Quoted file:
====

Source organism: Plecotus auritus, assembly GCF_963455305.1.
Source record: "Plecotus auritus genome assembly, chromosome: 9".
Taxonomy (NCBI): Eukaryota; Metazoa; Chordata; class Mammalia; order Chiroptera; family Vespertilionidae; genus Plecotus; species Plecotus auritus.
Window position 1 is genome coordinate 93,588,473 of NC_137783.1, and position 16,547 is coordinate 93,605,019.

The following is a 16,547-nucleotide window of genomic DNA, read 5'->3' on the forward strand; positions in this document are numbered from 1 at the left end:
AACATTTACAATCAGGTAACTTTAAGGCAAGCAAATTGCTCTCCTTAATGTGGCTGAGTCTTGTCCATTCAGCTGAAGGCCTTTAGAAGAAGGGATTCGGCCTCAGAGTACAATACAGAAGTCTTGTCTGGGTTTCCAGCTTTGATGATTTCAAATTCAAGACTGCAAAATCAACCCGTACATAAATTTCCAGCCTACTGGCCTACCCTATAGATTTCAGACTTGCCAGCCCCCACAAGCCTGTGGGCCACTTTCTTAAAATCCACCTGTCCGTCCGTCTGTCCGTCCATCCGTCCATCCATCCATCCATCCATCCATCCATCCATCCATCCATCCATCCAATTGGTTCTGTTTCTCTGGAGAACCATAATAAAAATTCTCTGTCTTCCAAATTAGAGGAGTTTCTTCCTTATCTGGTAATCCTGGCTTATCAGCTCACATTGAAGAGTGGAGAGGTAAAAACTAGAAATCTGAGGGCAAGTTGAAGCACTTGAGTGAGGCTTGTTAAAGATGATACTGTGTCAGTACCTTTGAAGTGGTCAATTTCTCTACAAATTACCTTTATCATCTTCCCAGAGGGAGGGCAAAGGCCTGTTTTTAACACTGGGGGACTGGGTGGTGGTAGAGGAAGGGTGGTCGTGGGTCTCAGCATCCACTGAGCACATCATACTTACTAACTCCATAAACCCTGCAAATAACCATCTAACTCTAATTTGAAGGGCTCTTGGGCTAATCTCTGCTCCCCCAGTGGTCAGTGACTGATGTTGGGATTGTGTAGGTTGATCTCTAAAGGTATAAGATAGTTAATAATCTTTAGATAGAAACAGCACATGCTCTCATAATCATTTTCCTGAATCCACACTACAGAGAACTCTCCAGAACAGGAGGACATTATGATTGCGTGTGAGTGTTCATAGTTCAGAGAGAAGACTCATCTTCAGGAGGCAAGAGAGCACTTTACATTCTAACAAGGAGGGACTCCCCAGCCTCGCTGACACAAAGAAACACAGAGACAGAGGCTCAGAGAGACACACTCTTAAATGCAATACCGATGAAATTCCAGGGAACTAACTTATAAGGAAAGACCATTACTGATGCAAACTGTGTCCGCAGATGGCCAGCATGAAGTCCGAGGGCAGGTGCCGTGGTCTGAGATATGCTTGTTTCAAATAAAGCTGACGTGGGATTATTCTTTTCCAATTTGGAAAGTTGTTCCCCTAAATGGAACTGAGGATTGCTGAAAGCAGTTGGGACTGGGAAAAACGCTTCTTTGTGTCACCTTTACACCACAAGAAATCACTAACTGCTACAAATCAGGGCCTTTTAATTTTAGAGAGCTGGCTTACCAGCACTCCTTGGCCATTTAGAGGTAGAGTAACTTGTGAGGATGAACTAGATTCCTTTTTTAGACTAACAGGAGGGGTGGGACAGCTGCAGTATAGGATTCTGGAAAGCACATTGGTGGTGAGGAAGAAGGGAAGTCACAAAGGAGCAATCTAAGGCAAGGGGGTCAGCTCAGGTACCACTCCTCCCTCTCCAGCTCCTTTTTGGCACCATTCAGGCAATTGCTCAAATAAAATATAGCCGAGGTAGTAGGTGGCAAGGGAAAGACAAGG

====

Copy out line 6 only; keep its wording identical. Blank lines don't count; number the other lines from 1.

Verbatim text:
AACATTTACAATCAGGTAACTTTAAGGCAAGCAAATTGCTCTCCTTAATGTGGCTGAGTCTTGTCCATTCAGCTGAAGGCCTTTAGAAGAAGGGATTCGGCCTCAGAGTACAATACAGAAGTCTTGTCTGGGTTTCCAGCTTTGATGATTTCAAATTCAAGACTGCAAAATCAACCCGTACATAAATTTCCAGCCTACTGGCCTACCCTATAGATTTCAGACTTGCCAGCCCCCACAAGCCTGTGGGCCACTTTCTTAAAATCCACCTGTCCGTCCGTCTGTCCGTCCATCCGTCCATCCATCCATCCATCCATCCATCCATCCATCCATCCATCCATCCAATTGGTTCTGTTTCTCTGGAGAACCATAATAAAAATTCTCTGTCTTCCAAATTAGAGGAGTTTCTTCCTTATCTGGTAATCCTGGCTTATCAGCTCACATTGAAGAGTGGAGAGGTAAAAACTAGAAATCTGAGGGCAAGTTGAAGCACTTGAGTGAGGCTTGTTAAAGATGATACTGTGTCAGTACCTTTGAAGTGGTCAATTTCTCTACAAATTACCTTTATCATCTTCCCAGAGGGAGGGCAAAGGCCTGTTTTTAACACTGGGGGACTGGGTGGTGGTAGAGGAAGGGTGGTCGTGGGTCTCAGCATCCACTGAGCACATCATACTTACTAACTCCATAAACCCTGCAAATAACCATCTAACTCTAATTTGAAGGGCTCTTGGGCTAATCTCTGCTCCCCCAGTGGTCAGTGACTGATGTTGGGATTGTGTAGGTTGATCTCTAAAGGTATAAGATAGTTAATAATCTTTAGATAGAAACAGCACATGCTCTCATAATCATTTTCCTGAATCCACACTACAGAGAACTCTCCAGAACAGGAGGACATTATGATTGCGTGTGAGTGTTCATAGTTCAGAGAGAAGACTCATCTTCAGGAGGCAAGAGAGCACTTTACATTCTAACAAGGAGGGACTCCCCAGCCTCGCTGACACAAAGAAACACAGAGACAGAGGCTCAGAGAGACACACTCTTAAATGCAATACCGATGAAATTCCAGGGAACTAACTTATAAGGAAAGACCATTACTGATGCAAACTGTGTCCGCAGATGGCCAGCATGAAGTCCGAGGGCAGGTGCCGTGGTCTGAGATATGCTTGTTTCAAATAAAGCTGACGTGGGATTATTCTTTTCCAATTTGGAAAGTTGTTCCCCTAAATGGAACTGAGGATTGCTGAAAGCAGTTGGGACTGGGAAAAACGCTTCTTTGTGTCACCTTTACACCACAAGAAATCACTAACTGCTACAAATCAGGGCCTTTTAATTTTAGAGAGCTGGCTTACCAGCACTCCTTGGCCATTTAGAGGTAGAGTAACTTGTGAGGATGAACTAGATTCCTTTTTTAGACTAACAGGAGGGGTGGGACAGCTGCAGTATAGGATTCTGGAAAGCACATTGGTGGTGAGGAAGAAGGGAAGTCACAAAGGAGCAATCTAAGGCAAGGGGGTCAGCTCAGGTACCACTCCTCCCTCTCCAGCTCCTTTTTGGCACCATTCAGGCAATTGCTCAAATAAAATATAGCCGAGGTAGTAGGTGGCAAGGGAAAGACAAGG